Mark began playing trombone at the age of 11. He studied linguistics at University College London from 1979/82 but found time to continue with his trombone studies, taking private lessons with Cliff Hardie. Mark also played in big bands at this time, notably the Brian Booth Jazz Orchestra alongside fellow NYJO alumnus Andy Panayi. In 1983/84 Mark worked in the Central Services department of the BBC, during which time an opportunity arose to join Phil Revens’ Young Jazz. The experience of playing a week at Ronnie Scott’s with this band convinced him to become a professional trombonist.
In 1983 Mark also auditioned successfully for the European Youth Jazz Orchestra and the following year was offered the opportunity to study at Trinity College of Music, where he studied classical trombone with Geoffrey Lindon, composition with Richard Arnell and big band jazz with Bobby Lamb.
In 1985 he was invited, by Mark Nightingale, to join NYJO and, during the subsequent decade, he played with Loose Tubes, Brotherhood of Breath, Mike Westbrook, Stan Tracey, John Dankworth and Cleo Laine.
Mark’s playing encompasses many styles – from swing to bop to more contemporary areas. He has recorded widely with many top jazz artists and groups and has released two albums under his own name: Mark Bassey’s Telling Stories and Bassey Plays Basie.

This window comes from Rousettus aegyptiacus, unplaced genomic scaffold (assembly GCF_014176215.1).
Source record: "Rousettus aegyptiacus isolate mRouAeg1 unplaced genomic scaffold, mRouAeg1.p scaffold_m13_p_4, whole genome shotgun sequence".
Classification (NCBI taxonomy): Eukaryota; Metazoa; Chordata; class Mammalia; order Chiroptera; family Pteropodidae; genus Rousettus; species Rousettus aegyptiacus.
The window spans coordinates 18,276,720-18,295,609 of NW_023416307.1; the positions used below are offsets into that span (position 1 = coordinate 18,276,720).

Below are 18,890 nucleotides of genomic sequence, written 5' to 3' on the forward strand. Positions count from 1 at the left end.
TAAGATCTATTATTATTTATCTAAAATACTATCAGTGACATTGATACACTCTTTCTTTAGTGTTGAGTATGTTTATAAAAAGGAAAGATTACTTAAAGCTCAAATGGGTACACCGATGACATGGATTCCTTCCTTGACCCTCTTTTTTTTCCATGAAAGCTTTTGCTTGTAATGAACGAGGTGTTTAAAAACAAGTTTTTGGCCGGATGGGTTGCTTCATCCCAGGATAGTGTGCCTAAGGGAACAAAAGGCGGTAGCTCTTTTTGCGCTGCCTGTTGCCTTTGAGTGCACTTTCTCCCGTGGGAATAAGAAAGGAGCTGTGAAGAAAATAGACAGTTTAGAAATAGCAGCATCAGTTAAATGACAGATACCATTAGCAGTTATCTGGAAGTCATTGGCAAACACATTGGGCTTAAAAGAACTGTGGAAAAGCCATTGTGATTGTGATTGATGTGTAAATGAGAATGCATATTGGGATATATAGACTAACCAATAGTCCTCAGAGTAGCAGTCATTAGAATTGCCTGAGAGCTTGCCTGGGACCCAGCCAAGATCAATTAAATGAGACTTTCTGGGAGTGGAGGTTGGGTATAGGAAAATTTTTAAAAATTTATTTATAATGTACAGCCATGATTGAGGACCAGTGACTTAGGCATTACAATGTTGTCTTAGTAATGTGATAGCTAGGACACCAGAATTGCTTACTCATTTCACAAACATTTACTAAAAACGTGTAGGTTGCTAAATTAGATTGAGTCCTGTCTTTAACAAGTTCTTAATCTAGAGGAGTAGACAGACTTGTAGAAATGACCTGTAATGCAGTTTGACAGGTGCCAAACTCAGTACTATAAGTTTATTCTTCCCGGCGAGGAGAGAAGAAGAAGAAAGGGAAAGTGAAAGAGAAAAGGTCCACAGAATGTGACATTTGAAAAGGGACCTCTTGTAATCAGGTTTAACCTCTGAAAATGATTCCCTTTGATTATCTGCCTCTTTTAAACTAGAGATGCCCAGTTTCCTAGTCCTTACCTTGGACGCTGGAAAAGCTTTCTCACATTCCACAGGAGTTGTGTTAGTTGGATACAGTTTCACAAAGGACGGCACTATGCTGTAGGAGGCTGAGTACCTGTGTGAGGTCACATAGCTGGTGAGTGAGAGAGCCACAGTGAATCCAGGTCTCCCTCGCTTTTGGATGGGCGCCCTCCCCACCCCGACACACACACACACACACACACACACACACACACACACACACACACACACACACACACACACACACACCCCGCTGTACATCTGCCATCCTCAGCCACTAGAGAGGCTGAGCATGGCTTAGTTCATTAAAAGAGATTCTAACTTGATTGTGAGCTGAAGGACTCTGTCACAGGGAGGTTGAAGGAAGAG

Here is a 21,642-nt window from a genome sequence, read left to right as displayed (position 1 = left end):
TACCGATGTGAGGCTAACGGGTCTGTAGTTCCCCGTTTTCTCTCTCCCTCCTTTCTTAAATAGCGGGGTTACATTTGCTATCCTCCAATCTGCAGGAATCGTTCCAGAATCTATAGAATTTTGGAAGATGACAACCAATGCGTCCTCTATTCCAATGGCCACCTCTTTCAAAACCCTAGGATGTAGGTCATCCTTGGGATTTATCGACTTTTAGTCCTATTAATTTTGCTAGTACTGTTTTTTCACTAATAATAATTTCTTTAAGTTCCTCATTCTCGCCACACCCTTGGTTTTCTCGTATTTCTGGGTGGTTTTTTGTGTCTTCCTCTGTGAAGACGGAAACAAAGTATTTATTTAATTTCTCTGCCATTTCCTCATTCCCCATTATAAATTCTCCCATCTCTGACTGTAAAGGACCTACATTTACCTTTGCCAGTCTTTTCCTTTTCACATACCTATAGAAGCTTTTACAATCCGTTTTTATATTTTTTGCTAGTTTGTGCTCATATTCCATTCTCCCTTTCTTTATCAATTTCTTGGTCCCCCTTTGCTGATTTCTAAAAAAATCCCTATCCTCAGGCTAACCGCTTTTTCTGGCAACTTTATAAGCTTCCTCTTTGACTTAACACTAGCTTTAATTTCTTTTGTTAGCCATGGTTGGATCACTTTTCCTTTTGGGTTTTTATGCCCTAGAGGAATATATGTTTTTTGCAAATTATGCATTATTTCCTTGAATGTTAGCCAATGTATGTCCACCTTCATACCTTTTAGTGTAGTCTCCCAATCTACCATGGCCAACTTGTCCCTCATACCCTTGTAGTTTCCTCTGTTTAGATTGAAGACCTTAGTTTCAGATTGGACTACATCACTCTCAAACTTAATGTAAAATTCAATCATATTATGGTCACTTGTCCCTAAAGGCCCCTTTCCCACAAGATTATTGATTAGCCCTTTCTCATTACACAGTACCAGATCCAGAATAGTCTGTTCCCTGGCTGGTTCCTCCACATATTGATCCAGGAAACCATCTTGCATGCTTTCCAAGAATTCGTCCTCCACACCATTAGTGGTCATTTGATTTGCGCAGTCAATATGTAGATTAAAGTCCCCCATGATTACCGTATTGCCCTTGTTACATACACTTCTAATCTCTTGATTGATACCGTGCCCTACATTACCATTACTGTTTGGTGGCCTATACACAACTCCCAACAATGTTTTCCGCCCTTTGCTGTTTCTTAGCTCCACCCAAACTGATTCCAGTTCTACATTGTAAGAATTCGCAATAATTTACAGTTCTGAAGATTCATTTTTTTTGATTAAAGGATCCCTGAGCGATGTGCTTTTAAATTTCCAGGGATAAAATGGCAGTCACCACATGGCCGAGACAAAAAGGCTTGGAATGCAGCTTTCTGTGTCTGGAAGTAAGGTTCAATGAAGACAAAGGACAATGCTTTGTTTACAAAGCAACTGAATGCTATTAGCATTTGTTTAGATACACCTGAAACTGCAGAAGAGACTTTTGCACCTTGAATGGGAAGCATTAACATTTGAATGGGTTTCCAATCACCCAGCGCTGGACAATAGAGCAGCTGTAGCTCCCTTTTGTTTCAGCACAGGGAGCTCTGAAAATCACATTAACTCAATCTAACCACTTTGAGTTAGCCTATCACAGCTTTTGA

He has been involved with jazz education for many years, teaching trombone and running classes in harmony, improvisation, composition and arranging at many colleges including the Royal Academy of Music, Trinity College of Music, Guildhall School of Music & Drama, Royal Welsh College of Music & Drama and also the Jamey Aebersold jazz summer schools.
As a composer Mark has written over 30 big band charts – particularly for NYJO – and many original compositions and commissions, including educational materials for the ABRSM and numerous other pieces for brass and sax ensembles.
Mark was born with no left hand and has fingers missing on his right hand. He wears a split hook on his left arm, which attaches to a piece of leather on his slide, and has a metal digit on his right hand which opposes the real finger. He plays left handed on a Bach 16 with an F attachment, especially fitted by trombone maker Michael Rath, to give him greater ease in reaching 6th and 7th positions.